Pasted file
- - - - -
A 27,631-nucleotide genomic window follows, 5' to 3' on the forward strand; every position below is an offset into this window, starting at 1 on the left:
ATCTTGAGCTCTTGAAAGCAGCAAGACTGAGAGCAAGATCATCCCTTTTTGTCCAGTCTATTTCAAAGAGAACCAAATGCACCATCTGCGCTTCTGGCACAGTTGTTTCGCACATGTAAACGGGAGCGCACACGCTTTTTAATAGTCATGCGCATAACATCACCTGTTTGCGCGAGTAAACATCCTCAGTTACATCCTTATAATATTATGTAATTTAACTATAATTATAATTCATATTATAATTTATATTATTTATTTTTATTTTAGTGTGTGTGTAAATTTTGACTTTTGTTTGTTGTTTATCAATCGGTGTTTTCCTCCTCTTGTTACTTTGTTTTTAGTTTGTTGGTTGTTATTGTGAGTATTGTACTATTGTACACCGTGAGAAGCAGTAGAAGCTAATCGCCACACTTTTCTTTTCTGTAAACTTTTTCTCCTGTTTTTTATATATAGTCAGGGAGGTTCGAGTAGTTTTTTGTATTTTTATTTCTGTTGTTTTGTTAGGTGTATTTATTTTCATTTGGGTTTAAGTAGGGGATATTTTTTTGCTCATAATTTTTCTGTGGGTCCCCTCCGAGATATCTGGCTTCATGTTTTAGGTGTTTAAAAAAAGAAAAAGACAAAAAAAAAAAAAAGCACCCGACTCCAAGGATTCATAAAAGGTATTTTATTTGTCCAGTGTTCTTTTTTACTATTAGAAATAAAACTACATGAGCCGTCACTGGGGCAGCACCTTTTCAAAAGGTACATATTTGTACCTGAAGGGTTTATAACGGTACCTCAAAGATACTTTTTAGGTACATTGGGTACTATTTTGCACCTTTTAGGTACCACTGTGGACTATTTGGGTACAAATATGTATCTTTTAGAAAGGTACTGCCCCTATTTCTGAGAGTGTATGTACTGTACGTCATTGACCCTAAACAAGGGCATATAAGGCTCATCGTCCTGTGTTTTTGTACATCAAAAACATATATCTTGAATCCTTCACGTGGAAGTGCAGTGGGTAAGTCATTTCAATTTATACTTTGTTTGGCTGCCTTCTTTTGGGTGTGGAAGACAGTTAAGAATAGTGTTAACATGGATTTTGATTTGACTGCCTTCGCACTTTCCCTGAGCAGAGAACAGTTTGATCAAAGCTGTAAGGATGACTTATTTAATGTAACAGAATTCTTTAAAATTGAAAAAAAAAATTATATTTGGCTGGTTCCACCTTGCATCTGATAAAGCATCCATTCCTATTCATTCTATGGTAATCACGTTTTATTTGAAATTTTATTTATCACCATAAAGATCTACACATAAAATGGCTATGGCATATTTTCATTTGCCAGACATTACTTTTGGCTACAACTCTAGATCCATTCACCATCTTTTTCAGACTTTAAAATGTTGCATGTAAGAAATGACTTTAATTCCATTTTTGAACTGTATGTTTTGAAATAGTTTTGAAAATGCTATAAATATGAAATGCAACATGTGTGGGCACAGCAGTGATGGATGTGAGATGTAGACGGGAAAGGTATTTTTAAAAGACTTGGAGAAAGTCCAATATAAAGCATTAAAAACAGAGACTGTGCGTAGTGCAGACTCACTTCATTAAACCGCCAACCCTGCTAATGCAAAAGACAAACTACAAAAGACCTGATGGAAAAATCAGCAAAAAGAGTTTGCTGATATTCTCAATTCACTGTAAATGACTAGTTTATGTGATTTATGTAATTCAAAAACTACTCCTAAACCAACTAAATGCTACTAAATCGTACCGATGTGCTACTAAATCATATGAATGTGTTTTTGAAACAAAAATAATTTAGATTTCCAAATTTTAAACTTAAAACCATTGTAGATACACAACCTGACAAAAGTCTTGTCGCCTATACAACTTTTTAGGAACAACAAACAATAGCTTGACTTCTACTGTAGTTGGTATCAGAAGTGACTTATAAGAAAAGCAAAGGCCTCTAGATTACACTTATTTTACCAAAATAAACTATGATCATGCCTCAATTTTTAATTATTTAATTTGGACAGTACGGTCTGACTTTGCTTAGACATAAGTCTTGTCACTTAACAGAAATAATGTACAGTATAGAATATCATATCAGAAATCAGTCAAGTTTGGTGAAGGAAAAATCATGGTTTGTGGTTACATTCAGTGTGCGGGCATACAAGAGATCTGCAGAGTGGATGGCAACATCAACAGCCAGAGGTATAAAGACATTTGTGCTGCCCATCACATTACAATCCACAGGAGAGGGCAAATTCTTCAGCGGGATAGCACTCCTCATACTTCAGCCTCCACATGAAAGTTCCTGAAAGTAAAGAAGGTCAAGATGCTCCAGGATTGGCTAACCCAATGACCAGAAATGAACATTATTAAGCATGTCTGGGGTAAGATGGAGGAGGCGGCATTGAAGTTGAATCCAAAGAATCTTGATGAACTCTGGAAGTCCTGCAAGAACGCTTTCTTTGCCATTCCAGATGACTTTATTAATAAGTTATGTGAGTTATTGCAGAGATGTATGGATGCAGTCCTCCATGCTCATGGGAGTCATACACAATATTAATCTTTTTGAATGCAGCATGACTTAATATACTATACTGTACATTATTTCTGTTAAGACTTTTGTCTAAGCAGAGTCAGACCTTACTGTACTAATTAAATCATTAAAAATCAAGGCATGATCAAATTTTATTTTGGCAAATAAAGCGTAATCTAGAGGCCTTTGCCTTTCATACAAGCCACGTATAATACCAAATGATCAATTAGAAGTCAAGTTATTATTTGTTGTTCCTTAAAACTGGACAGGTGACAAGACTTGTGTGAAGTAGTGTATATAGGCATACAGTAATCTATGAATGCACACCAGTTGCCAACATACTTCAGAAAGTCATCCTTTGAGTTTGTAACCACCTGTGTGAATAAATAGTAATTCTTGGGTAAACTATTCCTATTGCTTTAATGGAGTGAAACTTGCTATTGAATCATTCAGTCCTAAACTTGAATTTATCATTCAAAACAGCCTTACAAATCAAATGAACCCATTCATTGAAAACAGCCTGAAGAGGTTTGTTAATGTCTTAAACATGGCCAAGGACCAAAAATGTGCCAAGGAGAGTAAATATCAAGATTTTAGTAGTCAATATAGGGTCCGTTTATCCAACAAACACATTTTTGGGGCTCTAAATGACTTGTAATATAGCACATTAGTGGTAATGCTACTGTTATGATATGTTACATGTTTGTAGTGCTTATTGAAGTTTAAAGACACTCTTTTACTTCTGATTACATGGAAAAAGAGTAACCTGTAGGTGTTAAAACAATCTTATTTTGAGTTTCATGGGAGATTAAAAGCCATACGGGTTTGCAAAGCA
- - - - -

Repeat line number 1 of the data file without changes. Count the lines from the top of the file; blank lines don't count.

A 27,631-nucleotide genomic window follows, 5' to 3' on the forward strand; every position below is an offset into this window, starting at 1 on the left: